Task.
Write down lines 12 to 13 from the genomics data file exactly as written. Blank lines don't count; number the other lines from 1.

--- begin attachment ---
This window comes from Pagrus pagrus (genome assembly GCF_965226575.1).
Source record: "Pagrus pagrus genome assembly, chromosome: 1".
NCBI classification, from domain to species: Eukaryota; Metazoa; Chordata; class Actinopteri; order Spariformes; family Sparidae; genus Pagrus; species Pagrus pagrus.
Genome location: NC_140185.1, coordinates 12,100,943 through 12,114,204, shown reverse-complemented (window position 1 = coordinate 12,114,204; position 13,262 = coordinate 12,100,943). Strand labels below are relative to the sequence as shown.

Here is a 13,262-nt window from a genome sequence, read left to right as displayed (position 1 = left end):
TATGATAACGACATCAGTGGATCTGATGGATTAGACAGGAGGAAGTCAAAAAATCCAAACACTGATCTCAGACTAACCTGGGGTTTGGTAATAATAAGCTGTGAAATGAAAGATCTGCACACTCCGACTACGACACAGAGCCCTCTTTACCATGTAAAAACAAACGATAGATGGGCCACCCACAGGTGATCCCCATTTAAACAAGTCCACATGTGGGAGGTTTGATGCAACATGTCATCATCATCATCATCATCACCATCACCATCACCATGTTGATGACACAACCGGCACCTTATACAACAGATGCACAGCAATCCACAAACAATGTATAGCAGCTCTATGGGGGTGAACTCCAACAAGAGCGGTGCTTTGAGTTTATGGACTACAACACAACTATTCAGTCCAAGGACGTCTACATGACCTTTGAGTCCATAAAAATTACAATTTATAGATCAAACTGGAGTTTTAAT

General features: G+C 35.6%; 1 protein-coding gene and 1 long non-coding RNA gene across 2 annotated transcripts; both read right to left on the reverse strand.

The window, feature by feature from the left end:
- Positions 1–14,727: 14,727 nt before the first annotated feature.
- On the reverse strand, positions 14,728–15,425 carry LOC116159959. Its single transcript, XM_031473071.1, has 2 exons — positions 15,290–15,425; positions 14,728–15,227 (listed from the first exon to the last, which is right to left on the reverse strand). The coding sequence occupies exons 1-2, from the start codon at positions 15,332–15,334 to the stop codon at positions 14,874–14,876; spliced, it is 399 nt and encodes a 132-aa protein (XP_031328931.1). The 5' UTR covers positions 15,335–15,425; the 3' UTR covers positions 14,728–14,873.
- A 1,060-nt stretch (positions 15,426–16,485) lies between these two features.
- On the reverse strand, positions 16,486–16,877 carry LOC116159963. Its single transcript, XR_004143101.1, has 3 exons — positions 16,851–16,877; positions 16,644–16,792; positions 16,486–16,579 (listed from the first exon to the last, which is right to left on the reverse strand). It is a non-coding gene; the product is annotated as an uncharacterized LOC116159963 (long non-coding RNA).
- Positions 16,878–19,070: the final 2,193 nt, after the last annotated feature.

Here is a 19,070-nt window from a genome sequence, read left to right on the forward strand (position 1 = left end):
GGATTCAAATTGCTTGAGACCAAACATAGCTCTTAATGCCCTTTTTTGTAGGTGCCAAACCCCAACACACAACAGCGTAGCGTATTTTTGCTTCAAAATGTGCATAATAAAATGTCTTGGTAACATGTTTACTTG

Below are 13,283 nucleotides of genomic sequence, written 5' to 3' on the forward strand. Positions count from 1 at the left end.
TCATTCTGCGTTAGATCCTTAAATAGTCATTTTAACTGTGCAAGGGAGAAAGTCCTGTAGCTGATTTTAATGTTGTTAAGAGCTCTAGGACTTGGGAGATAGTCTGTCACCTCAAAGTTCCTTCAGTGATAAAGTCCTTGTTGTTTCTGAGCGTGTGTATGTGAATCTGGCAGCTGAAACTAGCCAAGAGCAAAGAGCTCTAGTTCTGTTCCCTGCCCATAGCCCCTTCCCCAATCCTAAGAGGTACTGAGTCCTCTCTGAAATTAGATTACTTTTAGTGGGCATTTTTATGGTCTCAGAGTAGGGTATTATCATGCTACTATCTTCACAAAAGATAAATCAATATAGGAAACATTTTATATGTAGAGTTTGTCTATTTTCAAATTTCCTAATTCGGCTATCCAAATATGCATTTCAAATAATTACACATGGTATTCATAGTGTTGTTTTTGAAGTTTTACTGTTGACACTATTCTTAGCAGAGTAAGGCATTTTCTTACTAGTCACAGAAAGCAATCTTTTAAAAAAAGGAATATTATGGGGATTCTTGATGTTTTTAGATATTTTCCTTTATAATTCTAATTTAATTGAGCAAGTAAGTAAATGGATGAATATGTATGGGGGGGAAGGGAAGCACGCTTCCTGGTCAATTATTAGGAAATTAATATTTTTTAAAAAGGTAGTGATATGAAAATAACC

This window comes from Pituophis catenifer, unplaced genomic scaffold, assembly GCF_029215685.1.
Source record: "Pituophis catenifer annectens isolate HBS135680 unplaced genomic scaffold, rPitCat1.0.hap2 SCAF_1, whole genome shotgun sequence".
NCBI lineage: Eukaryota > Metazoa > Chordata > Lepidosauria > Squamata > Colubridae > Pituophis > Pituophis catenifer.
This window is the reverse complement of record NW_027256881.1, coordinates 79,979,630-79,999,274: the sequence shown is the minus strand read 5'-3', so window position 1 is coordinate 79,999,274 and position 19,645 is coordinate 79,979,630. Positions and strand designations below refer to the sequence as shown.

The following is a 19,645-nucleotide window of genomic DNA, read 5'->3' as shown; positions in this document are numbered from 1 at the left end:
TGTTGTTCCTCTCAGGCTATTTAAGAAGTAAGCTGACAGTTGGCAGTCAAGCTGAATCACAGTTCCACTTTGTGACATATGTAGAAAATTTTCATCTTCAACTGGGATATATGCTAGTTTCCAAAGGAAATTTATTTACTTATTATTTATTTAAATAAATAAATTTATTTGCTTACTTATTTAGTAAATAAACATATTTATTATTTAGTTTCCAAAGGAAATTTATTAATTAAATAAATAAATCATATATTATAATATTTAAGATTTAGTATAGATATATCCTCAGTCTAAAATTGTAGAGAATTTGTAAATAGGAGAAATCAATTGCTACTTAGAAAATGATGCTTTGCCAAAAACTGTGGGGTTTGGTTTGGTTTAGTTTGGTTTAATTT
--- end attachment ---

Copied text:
- On the reverse strand, positions 16,486–16,877 carry LOC116159963. Its single transcript, XR_004143101.1, has 3 exons — positions 16,851–16,877; positions 16,644–16,792; positions 16,486–16,579 (listed from the first exon to the last, which is right to left on the reverse strand). It is a non-coding gene; the product is annotated as an uncharacterized LOC116159963 (long non-coding RNA).
- Positions 16,878–19,070: the final 2,193 nt, after the last annotated feature.